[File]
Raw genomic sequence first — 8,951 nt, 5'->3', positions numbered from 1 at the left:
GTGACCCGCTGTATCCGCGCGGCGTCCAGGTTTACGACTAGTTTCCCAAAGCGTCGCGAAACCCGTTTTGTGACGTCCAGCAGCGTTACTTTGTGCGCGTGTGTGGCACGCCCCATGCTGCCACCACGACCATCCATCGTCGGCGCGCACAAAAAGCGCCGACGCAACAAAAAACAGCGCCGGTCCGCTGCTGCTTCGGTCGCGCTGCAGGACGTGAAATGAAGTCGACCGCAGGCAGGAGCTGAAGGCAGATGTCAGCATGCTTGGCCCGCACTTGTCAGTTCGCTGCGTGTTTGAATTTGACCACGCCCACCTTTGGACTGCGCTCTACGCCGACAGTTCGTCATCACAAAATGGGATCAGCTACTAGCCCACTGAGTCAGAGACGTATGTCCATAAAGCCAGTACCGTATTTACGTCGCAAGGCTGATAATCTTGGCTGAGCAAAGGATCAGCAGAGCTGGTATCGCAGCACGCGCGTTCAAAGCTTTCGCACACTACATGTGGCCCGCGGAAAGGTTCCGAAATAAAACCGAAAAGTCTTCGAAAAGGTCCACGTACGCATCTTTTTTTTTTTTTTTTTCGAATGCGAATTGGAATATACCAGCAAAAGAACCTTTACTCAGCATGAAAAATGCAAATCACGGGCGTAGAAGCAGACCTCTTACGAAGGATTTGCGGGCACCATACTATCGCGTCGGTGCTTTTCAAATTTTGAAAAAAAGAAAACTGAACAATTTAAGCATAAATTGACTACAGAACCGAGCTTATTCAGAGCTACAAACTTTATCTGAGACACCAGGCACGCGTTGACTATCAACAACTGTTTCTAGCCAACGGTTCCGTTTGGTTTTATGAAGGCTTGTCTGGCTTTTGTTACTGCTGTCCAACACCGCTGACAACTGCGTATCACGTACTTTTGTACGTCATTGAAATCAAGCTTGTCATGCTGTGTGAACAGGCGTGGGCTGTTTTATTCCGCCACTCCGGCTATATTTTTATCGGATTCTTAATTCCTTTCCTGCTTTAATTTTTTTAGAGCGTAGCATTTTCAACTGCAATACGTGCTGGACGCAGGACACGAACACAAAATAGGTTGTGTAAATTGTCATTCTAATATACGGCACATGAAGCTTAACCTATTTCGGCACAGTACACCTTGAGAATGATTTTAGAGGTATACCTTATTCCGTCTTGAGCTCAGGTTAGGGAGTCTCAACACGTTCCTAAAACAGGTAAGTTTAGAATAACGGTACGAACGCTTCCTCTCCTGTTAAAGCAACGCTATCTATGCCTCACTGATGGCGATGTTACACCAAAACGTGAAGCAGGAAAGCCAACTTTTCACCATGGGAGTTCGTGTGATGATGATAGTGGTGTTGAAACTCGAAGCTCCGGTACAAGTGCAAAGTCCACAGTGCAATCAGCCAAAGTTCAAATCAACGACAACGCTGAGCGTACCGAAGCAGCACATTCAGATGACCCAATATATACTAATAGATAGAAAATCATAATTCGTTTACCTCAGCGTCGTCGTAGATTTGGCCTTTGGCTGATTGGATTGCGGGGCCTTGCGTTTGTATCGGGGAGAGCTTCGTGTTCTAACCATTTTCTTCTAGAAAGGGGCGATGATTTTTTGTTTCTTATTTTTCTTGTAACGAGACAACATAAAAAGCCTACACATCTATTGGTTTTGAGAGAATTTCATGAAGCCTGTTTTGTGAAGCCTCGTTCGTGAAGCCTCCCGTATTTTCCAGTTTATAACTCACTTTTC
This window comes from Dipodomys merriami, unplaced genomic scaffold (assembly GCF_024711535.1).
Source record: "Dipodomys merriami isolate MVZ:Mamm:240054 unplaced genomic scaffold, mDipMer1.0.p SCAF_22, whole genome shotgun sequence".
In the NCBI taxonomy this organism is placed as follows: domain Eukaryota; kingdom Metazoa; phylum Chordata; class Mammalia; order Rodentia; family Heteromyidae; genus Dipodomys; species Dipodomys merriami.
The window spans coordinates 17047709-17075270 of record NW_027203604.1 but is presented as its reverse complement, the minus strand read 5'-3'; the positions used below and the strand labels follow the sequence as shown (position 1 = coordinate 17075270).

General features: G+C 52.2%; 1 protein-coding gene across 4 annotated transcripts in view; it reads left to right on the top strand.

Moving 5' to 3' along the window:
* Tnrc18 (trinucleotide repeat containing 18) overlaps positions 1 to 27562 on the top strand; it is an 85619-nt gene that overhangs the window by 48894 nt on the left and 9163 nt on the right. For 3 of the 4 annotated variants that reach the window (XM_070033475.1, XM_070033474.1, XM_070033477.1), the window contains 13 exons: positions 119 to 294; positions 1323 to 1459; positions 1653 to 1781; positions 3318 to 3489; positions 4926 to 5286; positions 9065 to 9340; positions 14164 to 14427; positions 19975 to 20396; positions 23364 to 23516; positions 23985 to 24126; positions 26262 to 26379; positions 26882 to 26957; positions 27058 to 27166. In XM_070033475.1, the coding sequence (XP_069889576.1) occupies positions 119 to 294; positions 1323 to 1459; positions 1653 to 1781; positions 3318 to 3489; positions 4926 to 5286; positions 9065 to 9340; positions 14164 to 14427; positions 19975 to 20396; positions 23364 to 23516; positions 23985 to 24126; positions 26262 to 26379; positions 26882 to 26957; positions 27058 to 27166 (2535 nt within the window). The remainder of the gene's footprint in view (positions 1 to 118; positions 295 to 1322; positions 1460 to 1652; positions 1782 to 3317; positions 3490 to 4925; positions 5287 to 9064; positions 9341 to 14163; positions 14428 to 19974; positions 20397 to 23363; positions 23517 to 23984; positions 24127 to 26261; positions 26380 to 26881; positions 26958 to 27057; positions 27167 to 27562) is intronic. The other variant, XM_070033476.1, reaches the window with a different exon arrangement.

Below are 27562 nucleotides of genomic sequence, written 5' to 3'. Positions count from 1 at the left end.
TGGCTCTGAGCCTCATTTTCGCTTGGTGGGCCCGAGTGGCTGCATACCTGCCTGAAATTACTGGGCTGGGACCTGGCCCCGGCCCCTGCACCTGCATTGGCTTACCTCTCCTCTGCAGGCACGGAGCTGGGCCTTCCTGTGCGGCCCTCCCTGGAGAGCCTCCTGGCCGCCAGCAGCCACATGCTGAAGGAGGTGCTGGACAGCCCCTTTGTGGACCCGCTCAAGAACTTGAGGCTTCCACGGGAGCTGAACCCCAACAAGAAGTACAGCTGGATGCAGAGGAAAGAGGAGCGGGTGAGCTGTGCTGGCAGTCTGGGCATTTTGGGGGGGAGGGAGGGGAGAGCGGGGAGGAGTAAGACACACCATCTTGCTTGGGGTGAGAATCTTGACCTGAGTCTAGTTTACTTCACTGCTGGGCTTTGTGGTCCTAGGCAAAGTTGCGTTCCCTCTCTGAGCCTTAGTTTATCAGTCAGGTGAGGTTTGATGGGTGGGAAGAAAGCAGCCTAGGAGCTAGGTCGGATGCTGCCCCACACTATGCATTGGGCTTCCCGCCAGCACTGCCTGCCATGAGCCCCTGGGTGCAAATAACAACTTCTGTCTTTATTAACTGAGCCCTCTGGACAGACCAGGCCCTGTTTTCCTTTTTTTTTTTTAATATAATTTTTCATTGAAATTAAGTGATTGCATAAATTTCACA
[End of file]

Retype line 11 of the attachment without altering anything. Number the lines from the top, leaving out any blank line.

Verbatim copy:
TGGCTCTGAGCCTCATTTTCGCTTGGTGGGCCCGAGTGGCTGCATACCTGCCTGAAATTACTGGGCTGGGACCTGGCCCCGGCCCCTGCACCTGCATTGGCTTACCTCTCCTCTGCAGGCACGGAGCTGGGCCTTCCTGTGCGGCCCTCCCTGGAGAGCCTCCTGGCCGCCAGCAGCCACATGCTGAAGGAGGTGCTGGACAGCCCCTTTGTGGACCCGCTCAAGAACTTGAGGCTTCCACGGGAGCTGAACCCCAACAAGAAGTACAGCTGGATGCAGAGGAAAGAGGAGCGGGTGAGCTGTGCTGGCAGTCTGGGCATTTTGGGGGGGAGGGAGGGGAGAGCGGGGAGGAGTAAGACACACCATCTTGCTTGGGGTGAGAATCTTGACCTGAGTCTAGTTTACTTCACTGCTGGGCTTTGTGGTCCTAGGCAAAGTTGCGTTCCCTCTCTGAGCCTTAGTTTATCAGTCAGGTGAGGTTTGATGGGTGGGAAGAAAGCAGCCTAGGAGCTAGGTCGGATGCTGCCCCACACTATGCATTGGGCTTCCCGCCAGCACTGCCTGCCATGAGCCCCTGGGTGCAAATAACAACTTCTGTCTTTATTAACTGAGCCCTCTGGACAGACCAGGCCCTGTTTTCCTTTTTTTTTTTTAATATAATTTTTCATTGAAATTAAGTGATTGCATAAATTTCACA